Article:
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Marriott hotel sign Justin Sullivan/Getty Images

Service Properties Trust to End Marriott Pacts, Sell Hotels

The management agreements, which were set to expire in 2035, cover a hotel portfolio that spans across 31 states.

(Bloomberg)—Service Properties Trust is moving to cancel management contracts with Marriott International Inc. covering 122 hotels and is selling two dozen of the properties for $153 million.

The Newton, Massachusetts-based real estate investment trust is also set to transfer branding and management of 98 Marriott-branded hotels to Sonesta International Hotels Corp. after Marriott missed payments due Monday.

Lodging companies have been trimming expenses as the industry grapples with a collapse of travel that has left hotels largely empty. For Service Properties, which owns a 34% stake in Sonesta, nixing the agreements with Marriott allows it to expand the lodging brand while cutting costs and giving it flexibility to sell more assets or convert hotels into apartments.

“We knew that if we had a significant number of defaults, we’d be able to take back the keys,” Chief Executive Officer John G. Murray said in an interview. “It’s a great opportunity that presented itself.”

A representative for Marriott declined to comment.

Service Properties had previously asked Marriott to cover revenue requirements on the properties as part of the management contracts. It sent a termination notice on Tuesday.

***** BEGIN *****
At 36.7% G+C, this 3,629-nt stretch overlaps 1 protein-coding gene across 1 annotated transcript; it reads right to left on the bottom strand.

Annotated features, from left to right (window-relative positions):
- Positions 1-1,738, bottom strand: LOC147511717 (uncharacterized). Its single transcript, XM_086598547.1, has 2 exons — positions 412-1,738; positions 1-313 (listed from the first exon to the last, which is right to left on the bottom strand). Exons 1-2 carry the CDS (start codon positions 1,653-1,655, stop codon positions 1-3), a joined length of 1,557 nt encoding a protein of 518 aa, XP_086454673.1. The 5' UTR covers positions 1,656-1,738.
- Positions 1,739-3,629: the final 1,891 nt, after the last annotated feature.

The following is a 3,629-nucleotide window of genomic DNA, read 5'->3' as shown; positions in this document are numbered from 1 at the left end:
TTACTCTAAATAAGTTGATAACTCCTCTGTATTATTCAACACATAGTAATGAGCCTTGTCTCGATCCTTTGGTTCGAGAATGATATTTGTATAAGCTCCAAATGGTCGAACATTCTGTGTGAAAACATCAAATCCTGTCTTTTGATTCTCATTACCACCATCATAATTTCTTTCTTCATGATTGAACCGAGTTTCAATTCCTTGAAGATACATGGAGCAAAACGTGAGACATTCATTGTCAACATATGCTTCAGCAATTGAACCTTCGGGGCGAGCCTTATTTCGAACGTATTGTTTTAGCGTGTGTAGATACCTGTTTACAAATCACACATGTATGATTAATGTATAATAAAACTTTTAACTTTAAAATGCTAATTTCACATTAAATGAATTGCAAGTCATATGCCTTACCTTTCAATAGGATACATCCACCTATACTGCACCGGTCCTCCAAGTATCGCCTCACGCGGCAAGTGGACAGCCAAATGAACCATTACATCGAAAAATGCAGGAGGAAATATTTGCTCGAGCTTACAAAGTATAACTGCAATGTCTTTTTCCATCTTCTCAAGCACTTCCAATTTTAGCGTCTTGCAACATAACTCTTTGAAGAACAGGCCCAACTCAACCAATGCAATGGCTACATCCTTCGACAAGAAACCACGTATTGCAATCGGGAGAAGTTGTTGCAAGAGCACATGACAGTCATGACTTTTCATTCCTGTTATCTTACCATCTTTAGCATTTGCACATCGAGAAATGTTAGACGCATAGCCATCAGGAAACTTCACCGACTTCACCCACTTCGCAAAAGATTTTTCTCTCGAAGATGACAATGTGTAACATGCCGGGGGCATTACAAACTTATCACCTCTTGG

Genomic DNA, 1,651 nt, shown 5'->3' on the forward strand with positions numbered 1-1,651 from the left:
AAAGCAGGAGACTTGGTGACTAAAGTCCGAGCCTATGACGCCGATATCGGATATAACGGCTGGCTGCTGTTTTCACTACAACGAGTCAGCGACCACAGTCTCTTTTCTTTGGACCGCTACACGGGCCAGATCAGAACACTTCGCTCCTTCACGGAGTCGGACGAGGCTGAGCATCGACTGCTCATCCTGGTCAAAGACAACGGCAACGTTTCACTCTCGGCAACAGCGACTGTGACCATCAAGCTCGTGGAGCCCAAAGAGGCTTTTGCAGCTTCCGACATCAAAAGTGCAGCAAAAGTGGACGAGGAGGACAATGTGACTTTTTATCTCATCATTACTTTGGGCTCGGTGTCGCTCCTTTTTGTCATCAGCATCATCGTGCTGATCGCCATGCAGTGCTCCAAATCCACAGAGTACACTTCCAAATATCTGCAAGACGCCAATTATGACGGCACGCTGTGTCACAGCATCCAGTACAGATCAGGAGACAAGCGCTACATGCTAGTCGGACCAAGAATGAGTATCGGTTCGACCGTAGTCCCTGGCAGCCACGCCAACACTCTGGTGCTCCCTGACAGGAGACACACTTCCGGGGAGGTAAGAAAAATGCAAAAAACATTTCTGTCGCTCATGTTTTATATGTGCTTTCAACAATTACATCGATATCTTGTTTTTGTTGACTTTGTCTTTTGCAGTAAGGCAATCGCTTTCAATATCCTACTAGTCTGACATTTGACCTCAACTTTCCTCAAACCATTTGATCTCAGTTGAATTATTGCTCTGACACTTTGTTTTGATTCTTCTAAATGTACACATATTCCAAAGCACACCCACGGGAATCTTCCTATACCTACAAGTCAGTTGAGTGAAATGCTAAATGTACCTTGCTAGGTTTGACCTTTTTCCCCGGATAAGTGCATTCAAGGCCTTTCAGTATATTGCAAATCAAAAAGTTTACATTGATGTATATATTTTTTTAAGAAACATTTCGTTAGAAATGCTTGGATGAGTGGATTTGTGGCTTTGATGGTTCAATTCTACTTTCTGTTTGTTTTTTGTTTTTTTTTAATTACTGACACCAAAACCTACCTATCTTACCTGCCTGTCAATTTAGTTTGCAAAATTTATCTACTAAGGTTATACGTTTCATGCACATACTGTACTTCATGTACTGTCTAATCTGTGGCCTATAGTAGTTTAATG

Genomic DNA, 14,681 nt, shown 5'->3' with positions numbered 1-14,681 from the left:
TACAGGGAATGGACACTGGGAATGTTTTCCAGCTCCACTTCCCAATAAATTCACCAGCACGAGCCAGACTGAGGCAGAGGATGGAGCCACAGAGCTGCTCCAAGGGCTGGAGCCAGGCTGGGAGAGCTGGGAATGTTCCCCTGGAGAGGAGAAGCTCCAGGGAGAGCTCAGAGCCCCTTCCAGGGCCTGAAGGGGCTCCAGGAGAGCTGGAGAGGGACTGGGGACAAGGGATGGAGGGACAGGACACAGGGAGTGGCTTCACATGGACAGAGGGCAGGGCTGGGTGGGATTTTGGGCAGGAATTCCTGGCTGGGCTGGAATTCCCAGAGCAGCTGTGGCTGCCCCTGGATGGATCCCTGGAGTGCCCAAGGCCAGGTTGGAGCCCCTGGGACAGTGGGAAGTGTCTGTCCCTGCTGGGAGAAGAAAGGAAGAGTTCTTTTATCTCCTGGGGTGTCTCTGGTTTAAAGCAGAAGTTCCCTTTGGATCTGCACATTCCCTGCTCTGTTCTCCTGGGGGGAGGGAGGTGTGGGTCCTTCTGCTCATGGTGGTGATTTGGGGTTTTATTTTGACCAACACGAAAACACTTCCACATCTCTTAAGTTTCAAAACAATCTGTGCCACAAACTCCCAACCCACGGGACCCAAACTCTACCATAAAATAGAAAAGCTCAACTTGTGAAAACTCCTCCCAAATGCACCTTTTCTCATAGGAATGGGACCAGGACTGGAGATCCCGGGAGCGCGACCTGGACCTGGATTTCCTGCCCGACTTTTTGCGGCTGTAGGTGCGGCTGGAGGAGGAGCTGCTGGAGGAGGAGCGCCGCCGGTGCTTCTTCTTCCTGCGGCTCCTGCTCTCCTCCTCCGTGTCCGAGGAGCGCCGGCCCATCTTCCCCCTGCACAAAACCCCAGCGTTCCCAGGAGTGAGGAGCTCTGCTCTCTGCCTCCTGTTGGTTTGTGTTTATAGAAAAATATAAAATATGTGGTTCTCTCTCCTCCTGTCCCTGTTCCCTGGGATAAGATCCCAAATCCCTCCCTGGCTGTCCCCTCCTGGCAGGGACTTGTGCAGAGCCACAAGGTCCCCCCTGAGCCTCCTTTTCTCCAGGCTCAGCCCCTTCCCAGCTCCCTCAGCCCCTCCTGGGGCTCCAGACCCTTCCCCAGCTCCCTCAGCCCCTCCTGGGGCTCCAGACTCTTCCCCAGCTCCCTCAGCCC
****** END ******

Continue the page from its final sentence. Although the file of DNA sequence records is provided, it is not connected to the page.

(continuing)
The agreements, which were set to expire in 2035, cover a hotel portfolio that includes properties across 31 U.S. states branded as Courtyard by Marriott, Residence Inn and TownePlace Suites, among others.

The relationship between property investors and hotel brands such as Marriott can be strained in the best of times, with owners bristling at investments they’re required to make in things like new televisions or bathroom fixtures to meet evolving brand standards.

While other owners have renegotiated brand contracts, Service Properties has taken a more aggressive approach. In August, the company terminated a contract with InterContinental Hotels Group Plc, clearing the way for the owner to convert 103 hotels to the Sonesta brand.

Sonesta CEO Carlos Flores said he intends to continue expanding and could increase his holdings to 1,000 properties over the next five years.

“The perverse reality is that the biggest opportunities can be found in down markets,” Flores said in an interview.

Shares of Service Properties were down 1.3% to $8.27 at 10:02 a.m. in New York. They’ve fallen 66% this year, compared with a 47% decline in a Bloomberg index of hotel REITs.

© 2020 Bloomberg L.P.

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